The Super Bowl has passed, as has the month of January when most movies are expected to be bad even if the cold tends to drive business into theaters… except this year, where we've had two really bad weekends in a row. So now we're into the second month of winter (or fourth if you include all the snow we've had since November) and baby, it's cold outside… and windy and snowy… and people are starting to get somewhat stir crazy, especially kids.

February isn't necessarily a bad time to release a movie and we have a couple new movies that people may actually want to see, including two very different high-profile movies, both somewhat anticipated, one because it's based on one of the most popular and recognized toy brands in the world, the other based on the actor/filmmaker at the helm and the cast he pulled together for his latest movie. And then we have Vampire Academy.

Whenever someone famous dies, whether it be an actor, filmmaker, musician, whatever, there is an outpouring of grief and sadness and a sense of loss, but I also feel that for journalists and news outlets, it just becomes this feeding frenzy for people to write as much as they possibly can and get as much possible traffic as possible from it. In other words, writing about someone's death has turned into instant currency, and it's something that annoys me every time someone dies as much as I understand the necessity of helping pull people together.

The tragic news earlier today that Philip Seymour Hoffman had passed away at the age of 46 from a drug overdose really hit me hard, maybe harder than last year's deaths of Paul Walker and James Gandolfini, maybe because I had met Hoffman and interviewed him probably nine or ten times over the years. He was an actor I respected and appreciated to the fullest and I'm deeply saddened by the news.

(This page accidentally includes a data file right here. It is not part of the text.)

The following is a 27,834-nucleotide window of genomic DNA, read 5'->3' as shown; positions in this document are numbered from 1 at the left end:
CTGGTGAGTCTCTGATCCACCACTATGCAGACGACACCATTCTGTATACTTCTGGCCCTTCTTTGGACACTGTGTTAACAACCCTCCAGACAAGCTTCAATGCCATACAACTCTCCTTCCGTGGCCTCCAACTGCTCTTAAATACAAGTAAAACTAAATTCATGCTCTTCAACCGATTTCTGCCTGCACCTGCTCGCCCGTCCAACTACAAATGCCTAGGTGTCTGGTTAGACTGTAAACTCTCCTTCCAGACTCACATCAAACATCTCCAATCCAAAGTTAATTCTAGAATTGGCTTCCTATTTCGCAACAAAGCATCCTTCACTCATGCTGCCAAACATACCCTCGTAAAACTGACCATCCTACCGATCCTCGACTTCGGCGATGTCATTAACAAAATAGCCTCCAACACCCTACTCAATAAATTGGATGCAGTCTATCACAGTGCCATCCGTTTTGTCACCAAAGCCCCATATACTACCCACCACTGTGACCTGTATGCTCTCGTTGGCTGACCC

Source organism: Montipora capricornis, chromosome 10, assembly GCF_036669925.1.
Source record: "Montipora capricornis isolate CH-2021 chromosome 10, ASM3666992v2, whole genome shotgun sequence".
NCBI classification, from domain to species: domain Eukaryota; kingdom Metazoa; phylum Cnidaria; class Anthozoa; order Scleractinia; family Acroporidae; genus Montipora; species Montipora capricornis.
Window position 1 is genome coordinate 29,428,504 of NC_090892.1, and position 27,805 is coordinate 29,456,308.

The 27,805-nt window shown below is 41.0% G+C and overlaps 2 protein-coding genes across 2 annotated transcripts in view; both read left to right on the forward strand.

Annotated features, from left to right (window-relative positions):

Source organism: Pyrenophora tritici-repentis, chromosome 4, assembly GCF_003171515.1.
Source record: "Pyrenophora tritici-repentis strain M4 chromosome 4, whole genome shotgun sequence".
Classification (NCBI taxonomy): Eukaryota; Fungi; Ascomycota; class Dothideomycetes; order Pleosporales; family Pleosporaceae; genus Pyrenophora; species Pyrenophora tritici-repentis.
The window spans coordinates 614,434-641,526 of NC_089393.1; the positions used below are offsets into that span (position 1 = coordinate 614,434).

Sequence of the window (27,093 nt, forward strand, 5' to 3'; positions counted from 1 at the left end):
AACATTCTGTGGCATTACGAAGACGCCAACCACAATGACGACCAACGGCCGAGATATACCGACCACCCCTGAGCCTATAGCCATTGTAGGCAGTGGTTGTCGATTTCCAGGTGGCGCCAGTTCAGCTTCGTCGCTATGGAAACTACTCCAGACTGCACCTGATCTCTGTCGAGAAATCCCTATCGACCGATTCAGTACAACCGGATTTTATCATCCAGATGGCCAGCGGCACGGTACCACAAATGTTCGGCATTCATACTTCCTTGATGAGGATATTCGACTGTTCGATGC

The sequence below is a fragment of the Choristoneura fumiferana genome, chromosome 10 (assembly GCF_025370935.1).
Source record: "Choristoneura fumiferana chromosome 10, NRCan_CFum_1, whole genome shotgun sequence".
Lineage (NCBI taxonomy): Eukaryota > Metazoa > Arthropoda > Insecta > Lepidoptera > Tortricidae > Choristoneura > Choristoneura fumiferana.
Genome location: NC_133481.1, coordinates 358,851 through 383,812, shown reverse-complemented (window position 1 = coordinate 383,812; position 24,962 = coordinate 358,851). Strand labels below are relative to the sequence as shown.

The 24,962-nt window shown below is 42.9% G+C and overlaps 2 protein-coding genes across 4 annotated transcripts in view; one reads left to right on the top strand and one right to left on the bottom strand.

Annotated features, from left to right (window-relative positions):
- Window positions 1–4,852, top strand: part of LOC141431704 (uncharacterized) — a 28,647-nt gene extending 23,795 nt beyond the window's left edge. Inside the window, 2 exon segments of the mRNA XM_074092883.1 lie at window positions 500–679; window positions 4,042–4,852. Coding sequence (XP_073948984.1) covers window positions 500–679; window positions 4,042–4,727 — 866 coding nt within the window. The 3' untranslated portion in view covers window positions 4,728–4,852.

In concurrent ceremonies on the East and West Coast, The Writers Guild of America (WGA) announced the winners of their annual awards for screen, television and other media on Saturday, February 1. As has been the case this awards season, there were a number of surprises, especially in the movie categories--not so much in the television ones.

Billy Ray's adapted screenplay for Paul Greengrass' Captain Phillips, based on the book "A Captain's Duty," written by the actual Richard Phillips, won one of three screen awards, while Spike Jonze's screenplay for his film Her took the award for an original screenplay. Sarah Polley took home a WGA Award for her screenplay for the pseudo-documentary Sarah Polley Stories We Tell.

It’s hard to believe that the month of January is already over and we’ve already hit Super Bowl weekend, when most movies will do their business on Friday and Saturday night and then tail off by Sunday as millions of Americans sit around their big screen TV sets watching the commercials and movie trailers and who knows? Maybe even some of them will watch the football game. (But seriously, with the New England Patriots out of it as well as both New York teams, who really cares about football?) This weekend sees two romance films of sorts, movies that will be of interest to women of different ages with no one really trying too hard to have any sort of Super Bowl weekend box office blockbuster. In fact, it will be surprising if anything makes more than $15 million this weekend.